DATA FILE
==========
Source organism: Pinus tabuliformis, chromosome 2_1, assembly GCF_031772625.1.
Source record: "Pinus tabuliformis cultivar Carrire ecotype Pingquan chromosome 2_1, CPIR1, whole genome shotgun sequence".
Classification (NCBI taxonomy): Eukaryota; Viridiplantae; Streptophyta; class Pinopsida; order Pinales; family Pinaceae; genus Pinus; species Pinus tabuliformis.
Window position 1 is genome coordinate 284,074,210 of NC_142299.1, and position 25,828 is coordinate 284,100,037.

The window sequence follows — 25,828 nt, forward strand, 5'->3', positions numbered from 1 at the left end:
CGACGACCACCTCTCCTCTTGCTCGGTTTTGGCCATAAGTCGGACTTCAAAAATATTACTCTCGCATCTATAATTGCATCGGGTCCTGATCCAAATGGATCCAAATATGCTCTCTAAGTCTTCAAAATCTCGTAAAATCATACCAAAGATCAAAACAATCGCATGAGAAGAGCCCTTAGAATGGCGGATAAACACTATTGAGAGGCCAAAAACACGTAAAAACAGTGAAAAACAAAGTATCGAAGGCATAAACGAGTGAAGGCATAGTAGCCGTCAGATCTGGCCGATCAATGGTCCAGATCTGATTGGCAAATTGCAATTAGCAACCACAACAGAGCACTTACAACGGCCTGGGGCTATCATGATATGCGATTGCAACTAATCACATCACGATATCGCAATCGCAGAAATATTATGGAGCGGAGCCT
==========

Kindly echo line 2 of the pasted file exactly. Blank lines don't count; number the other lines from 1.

Source record: "Pinus tabuliformis cultivar Carrire ecotype Pingquan chromosome 2_1, CPIR1, whole genome shotgun sequence".